England’s chance to prove wristspin no nemesis
It is hot and dry, the pitches are flat and there will be lots of spin awaiting England. Add to this a huge Indian contingent that will be cheering their team at Sophia Gardens in Cardiff. If there was any doubt before, there is none now – the main challenge of the summer has arrived.
A game down, England know one thing already: scoring truckloads of runs against Ashton Agar was clearly no preparation for India’s spin variety. Already, discussion of wristspin and their failure to cope against left-armer Kuldeep Yadav has become a talking point. The second T20I, therefore, gives them an opportunity to prove the Manchester nightmare was an aberration.
It is one thing executing badly against this rare bowling style, another not picking them at all, as was the case with four of the five England batsmen in the series opener. While two days between games is unlikely to change their foundation towards approaching spin, it sure could have given England time to ponder over batting strategies – knowing whom to target – and perhaps batting positions. Joe Root, for example, was a complete misfit at No. 6, especially when having at come in as late as the 14th over. His strike rate in T20Is since 2016 a modest 105.74 in seven innings.
India have decided to play five specialist bowlers, leaving them vulnerable at times to a bowler having an off day and little else to fall back on. That perhaps explains the team management’s preference for Suresh Raina over the in-form Dinesh Karthik, because he can offer part-time offspin. England must look to capitalise on this.
A game down, India may have discovered their best batting line-up too. KL Rahul’s success at No. 3 could mean an end to the musical chairs at No. 4, with Virat Kohli all but likely to settle there for the time being. The success may have come in the shortest format, but India are approaching what would otherwise be a context-less T20I series, with an eye on next year’s 2019 World Cup.
England LWWLL (last five completed games, most recent first)
In the spotlight
Moeen Ali took 12 wickets in five ODIs against Australia, but has little to show with the ball in the two T20Is since. Against Australia, he was clobbered for 58 off his four overs. On Tuesday, his 2.2 overs went for 37. He didn’t look great with the bat, either, out to an ugly hoick when England needed to arrest the slide in the wake of Kuldeep’s strikes. England may well be tempted to play a specialist bowler in his stead, given their batting depth. However, should they persist with Moeen, the onus is on him to deliver.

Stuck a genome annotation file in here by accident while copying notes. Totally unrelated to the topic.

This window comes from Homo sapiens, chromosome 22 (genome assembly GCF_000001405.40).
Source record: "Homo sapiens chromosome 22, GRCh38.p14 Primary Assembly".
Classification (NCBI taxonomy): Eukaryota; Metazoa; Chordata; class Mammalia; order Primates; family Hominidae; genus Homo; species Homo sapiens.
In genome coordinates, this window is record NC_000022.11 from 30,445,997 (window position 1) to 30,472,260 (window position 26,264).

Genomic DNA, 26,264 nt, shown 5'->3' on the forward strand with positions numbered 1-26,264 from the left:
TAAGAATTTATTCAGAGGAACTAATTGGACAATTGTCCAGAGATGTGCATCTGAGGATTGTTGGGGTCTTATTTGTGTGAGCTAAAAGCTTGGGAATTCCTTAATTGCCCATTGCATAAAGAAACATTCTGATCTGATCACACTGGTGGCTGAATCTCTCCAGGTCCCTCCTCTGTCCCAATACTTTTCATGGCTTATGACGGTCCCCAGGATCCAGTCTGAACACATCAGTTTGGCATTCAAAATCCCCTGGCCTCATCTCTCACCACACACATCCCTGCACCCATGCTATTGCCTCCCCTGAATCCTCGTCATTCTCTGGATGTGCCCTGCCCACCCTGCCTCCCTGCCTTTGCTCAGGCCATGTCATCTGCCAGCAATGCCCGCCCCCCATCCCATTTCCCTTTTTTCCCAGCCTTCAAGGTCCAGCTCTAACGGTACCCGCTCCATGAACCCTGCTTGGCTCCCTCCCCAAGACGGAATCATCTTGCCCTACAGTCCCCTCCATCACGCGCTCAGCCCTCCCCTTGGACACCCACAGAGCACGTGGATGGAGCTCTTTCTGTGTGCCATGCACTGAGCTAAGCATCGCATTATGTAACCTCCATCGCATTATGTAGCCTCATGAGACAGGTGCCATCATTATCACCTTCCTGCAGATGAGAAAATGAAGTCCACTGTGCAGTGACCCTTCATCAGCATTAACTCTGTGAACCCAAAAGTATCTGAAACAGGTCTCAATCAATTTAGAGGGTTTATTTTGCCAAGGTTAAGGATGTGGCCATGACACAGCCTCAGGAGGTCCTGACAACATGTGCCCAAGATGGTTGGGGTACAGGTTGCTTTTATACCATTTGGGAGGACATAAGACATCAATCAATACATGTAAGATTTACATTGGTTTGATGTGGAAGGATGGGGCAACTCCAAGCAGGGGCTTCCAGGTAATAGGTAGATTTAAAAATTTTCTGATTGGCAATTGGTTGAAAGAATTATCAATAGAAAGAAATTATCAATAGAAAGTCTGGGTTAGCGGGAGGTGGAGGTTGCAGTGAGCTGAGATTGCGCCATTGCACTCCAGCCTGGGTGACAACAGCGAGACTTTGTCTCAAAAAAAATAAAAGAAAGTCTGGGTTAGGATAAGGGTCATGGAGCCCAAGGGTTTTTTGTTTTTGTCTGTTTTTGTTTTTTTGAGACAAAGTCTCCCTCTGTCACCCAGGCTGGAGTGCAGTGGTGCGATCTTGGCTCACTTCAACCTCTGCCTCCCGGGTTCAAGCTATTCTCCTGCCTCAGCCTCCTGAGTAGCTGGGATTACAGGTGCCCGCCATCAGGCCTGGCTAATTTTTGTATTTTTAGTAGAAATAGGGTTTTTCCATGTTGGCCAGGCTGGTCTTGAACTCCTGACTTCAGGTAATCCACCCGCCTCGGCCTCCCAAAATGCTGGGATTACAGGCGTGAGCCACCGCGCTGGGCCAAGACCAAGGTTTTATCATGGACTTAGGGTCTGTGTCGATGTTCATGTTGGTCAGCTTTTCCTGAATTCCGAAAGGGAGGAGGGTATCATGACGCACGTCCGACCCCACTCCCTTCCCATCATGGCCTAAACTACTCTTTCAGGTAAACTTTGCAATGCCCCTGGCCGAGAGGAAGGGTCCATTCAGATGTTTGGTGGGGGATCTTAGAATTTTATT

Bhuvneshwar Kumar is India’s lead bowler, and one bad outing is unlikely to change that. He’s graduated to become a bowler who isn’t always dependent on swing and seam, and will want to get back to his usual ways after two wicketless matches in Dublin and Manchester. Umesh Yadav’s stunning IPL form that earned a comeback and his fiery spells since have given him a headstart. Should Bhuvneshwar also find his groove back, it will give the team management a healthy headache when Jasprit Bumrah recovers from his thumb injury.
England (probable) 1 Jason Roy, 2 Jos Buttler (wk), 3 Alex Hales, 4 Eoin Morgan (capt), 5 Joe Root, 6 Jonny Bairstow, 7 Moeen Ali, 8 David Willey, 9 Liam Plunkett, 10 Chris Jordan, 11 Adil Rashid
India (probable) 1 Rohit Sharma, 2 Shikhar Dhawan, 3 KL Rahul, 4 Virat Kohli (capt), 5 MS Dhoni (wk), 6 Suresh Raina, 7 Hardik Pandya, 8 Bhuvneshwar Kumar, 9 Umesh Yadav, 10 Kuldeep Yadav, 11 Yuzvendra Chahal
Pitch and conditions
Cardiff has tended to play much slower than other surfaces in the UK, the average score here is just 144. Weather-wise, all of UK is set for a scorching weekend. No prizes for guessing which team is happier.
Stats and trivia
Umesh Yadav is the highest wicket-taker in Powerplays in T20s this year. In 16 innings, he has 17 wickets; he averages just 14.29 in this period. The only England-based bowler in the top 10 – never mind, he doesn’t qualify to play for them yet – is Jofra Archer (eight wickets in 22 innings at 34.75).
Jos Buttler’s 69 in the series opener was his seventh fifty-plus score in his last eight T20 innings. All of them have come as an opener. Four of England’s top five – Buttler, Roy, Hales, Morgan – have been dismissed at least thrice to wristspinners in T20s. Buttler has been out the most: nine times in 16 innings.
England are undefeated in four T20Is in Cardiff
Tuesday’s win was India’s first in T20Is against England in England.
“It has been made very clear that there will be few changes in the team and as a batting unit we need to flexible in our heads to be able to perform any role or responsibility that has been given to us by the team. We are all working towards it like you said, I might bat at No. 3 or 5 or 6. Someday we might want to promote MS Dhoni or Hardik Pandya if we get a good start to go and get us a few sixes or get the run rate up. So we will be flexible keeping in mind the World Cup.”
India batsman KL Rahul supports the team management’s view on flexibility and rotation
“It was a good spell from Kuldeep Yadav, first of all, and then a very good innings from KL Rahul. They thoroughly deserved the win, but we’ll be looking to bounce back come tomorrow.”
Chris Jordan keeps things simple